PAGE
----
Windows Server 2008: The More Cores, the Better
I've long been concerned about XP's and Vista's inability to exploit multi-core
. Both generally do a good job of using dual-cores and, depending
on the apps, can gain some benefit from quad-cores.
Windows Server is different. The latest rev of Windows Server 2008 uses up
to 64 processors. R2, due out in the next year or two, promises to exploit as
many as 256. That could handle some mighty big databases, legions of mailboxes
and a fair share of SharePoint!
What is your biggest server and what does it do? Brag to me at email@example.com.
Yahoo Suddenly Cuckoo for Microsoft
Microsoft and Yahoo sometimes act more like dating teenagers than real grown-up
companies. First, Microsoft asked Yahoo to be its one and only with a multibillion-dollar
bid. Yahoo wanted to play the field, and said, "Thanks, but no thanks."
Then Microsoft, feeling snubbed, pulled back its affections -- just when Yahoo
was starting to get interested.
Now that Yahoo's relationship with Google to share ad revenue fell
apart, Yahoo is pining for good old Microsoft. In fact, last week, Yahoo's
Jerry Yang said Microsoft
would be well-served by buying his company. Alas, it appears that Steve
Ballmer has moved on.
A Nearly Patch-less Tuesday
Tomorrow, many (but not enough, in my opinion) will take the day off in honor
of Veterans Day. The only trouble for IT is tomorrow is also Patch Tuesday.
two patches are expected tomorrow. And only one of these patches, to fix
a remote code execution in Office and Windows, is deemed critical.
Are you taking off Veterans Day, and if so, why? Your opinions and beliefs
welcome at firstname.lastname@example.org.
Opening OpenOffice.org 3
I've been corresponding with a handful of Redmond Report readers about OpenOffice.org
3. I'm doing an article about this software and would love to talk to as many
users as possible. Shoot me a note at email@example.com
and I'll shoot you back a bunch of detailed questions. Don't be shy now!
Mailbag: Windows 7 vs. XP vs. Vista
Based on early demos, Windows
7 already looks much-improved compared to Vista. Doug asked readers how
they think the next OS will stack up to its predecessors:
Maybe Microsoft will get it right with Windows 7. I've said all along
that if Microsoft had an OS which was small and responsive, it would win over
many companies. If the price is right and the performance is better than XP
on our computers, we would switch to the new Vista.
Windows 7 was good to take out some of the driver loading. But I've seen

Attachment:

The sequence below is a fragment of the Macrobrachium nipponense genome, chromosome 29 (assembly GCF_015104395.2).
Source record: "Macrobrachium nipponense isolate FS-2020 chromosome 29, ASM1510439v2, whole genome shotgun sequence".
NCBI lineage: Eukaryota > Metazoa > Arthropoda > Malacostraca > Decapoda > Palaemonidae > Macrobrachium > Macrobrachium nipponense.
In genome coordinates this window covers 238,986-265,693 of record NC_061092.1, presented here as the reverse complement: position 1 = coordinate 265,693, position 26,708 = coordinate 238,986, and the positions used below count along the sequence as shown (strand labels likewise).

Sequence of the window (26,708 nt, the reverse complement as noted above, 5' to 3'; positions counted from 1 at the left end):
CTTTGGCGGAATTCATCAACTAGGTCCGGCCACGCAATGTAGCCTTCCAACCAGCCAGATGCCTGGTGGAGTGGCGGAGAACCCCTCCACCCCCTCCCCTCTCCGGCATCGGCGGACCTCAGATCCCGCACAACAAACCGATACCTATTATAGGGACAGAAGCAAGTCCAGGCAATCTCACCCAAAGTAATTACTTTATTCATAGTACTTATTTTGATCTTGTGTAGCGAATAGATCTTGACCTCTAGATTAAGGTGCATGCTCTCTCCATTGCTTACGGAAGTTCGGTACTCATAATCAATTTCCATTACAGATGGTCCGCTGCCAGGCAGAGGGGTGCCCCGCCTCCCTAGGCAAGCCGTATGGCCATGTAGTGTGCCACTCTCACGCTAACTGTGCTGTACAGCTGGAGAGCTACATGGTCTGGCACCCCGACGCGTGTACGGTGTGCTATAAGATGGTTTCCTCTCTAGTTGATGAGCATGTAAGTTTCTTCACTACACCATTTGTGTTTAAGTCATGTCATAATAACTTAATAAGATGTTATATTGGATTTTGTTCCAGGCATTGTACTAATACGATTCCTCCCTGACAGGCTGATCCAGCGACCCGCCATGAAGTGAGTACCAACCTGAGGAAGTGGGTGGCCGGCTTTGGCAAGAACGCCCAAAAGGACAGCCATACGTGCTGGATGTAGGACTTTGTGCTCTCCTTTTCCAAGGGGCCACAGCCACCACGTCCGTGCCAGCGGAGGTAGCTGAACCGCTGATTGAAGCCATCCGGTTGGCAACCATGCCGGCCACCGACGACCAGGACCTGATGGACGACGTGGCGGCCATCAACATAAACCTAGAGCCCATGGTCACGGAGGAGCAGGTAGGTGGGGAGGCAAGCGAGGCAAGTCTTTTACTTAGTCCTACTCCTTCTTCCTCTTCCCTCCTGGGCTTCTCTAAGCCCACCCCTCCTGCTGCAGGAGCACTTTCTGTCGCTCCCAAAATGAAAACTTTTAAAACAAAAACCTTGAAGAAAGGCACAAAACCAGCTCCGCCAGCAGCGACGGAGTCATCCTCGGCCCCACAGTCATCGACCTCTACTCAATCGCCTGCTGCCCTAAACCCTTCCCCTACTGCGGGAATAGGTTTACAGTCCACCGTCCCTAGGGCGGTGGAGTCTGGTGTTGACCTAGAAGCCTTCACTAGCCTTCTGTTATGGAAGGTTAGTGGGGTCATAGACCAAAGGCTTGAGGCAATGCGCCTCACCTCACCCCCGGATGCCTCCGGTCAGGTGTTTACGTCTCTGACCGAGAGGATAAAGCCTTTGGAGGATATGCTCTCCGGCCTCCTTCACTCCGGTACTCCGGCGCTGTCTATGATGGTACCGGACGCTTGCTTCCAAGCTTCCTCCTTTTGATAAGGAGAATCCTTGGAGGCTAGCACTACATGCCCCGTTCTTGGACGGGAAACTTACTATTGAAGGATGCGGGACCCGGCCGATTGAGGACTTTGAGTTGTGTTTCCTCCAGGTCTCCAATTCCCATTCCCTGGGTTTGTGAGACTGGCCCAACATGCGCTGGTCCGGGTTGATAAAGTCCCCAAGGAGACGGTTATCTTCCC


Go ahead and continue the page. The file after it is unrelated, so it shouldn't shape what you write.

some of the videos of demos and they are ALL about appearance. Most of us
don't need fancy front-ends (many people rarely have more than one app running
at a time, possibly two if they are daft enough to monitor their e-mail).
They need something simpler, more stable and more secure.
I think Windows 7 is already competing more with Vista than it will with
XP. However, as I think of my recently bought laptop and the pain I went through
to get my apps working, I doubt that I will risk losing them by updating to
Windows 7. This is in spite of the good words about Win 7. There is peripheral
hardware involved and I am not confident the change would go well.
Windows XP can be a more effective OS, but it still lacks in operating
ability, troubleshooting techniques and user-friendliness. XP has been around
for about seven years, but it still doesn't meet today's customer expectations.
I think Microsoft should have developed and invested more on XP rather than
any other OS.
We have resisted using XP in our organisation for some time now since
upgrading from 2000. Because of the fact that XP is very stable (ironically,
not on my PC at home) and performs very well on our newer PCs, we have no
reason to use Vista. We will be keeping a keen eye on Win 7 as hopefully it
will fulfil the role Vista was supposed to.
I have used Vista a number of times and although the general look and
feel are OK and functional, it still seems overly heavy on hardware.
What do you think? Leave your comment below or send an e-mail to firstname.lastname@example.org.
Doug Barney is editor in chief of Redmond magazine and the VP, editorial director of Redmond Media Group.